February 27: Today, I take time to revisit something that I haven’t done in a while. As I do so, I wonder why I stopped. Am I the same person that I used to be?

In this last entry, I contemplated the changes in my life throughout the last few years — a daunting and terrifying thought for many, to be sure. Even though I wrote this story with a specific tone in mind, I realized after writing it that my tone could be interpreted in a variety of different ways, whether it be someone who is anxious about changes or excited about them. That’s the beauty in words on a screen — they can be interpreted in so many different ways and can open doors to explore new perspectives.

A full page of my notebook with some bonus entries.

March 2023

Well, the month is over, and it’s time for my final reflections. Were there times where I loved sitting down and writing my daily story? Yes. Were there also times that I sighed in exasperation and rued the day that I decided to do this activity? Yes.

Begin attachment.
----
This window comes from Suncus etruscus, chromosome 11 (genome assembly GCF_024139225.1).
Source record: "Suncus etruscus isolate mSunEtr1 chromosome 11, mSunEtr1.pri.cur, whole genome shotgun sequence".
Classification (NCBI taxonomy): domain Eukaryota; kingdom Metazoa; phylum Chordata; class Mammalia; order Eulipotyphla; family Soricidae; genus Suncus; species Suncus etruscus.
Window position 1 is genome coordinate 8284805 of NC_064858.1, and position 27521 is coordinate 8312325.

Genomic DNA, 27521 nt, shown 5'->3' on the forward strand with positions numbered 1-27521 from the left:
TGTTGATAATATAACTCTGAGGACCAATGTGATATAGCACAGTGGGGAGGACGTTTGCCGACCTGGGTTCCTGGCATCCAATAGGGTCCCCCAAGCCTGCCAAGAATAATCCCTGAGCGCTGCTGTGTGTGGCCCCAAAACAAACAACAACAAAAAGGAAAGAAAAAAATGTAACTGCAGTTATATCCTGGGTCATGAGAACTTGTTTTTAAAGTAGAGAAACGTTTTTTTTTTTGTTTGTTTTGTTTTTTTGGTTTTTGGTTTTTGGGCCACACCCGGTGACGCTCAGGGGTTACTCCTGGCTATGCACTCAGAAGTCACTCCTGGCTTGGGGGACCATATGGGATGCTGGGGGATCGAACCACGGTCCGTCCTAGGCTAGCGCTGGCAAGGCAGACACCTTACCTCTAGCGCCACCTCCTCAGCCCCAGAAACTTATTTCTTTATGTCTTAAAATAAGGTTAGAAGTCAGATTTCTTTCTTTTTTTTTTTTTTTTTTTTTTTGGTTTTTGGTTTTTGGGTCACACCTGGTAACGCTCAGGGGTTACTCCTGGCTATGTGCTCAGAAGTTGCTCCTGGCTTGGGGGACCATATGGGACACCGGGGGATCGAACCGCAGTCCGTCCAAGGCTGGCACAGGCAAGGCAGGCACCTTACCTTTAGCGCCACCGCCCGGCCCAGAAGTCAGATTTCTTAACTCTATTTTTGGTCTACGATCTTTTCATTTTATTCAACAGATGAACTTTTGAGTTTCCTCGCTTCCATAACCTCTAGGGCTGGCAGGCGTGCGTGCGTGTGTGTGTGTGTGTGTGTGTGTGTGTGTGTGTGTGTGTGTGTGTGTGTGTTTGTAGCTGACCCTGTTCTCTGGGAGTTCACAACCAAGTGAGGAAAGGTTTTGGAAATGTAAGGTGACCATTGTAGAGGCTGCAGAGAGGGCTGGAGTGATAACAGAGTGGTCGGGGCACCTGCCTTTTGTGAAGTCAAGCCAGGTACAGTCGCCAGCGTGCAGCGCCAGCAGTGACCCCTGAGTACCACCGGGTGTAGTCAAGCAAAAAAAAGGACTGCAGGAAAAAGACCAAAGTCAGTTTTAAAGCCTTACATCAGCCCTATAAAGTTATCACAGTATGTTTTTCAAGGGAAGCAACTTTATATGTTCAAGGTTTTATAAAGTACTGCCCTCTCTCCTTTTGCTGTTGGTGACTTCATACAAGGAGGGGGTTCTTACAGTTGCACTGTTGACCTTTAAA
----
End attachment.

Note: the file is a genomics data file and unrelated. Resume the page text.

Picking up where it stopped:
But really, I do feel like my small writings helped me express how I was feeling most days. It can be easy to go without reflection or without sitting down and just thinking about my mental health (especially on busy days), but forcing myself to take some time daily to focus on me made a big difference. I feel like I became more self-aware than usual and more in tune with my own emotional state. I got better at monitoring what was good and bad about my days and what caused these changes, which helped me act more intentionally and in a way that is beneficial to my mental health. Lastly, I feel like I just learned a lot about myself and my health that I had not previously known.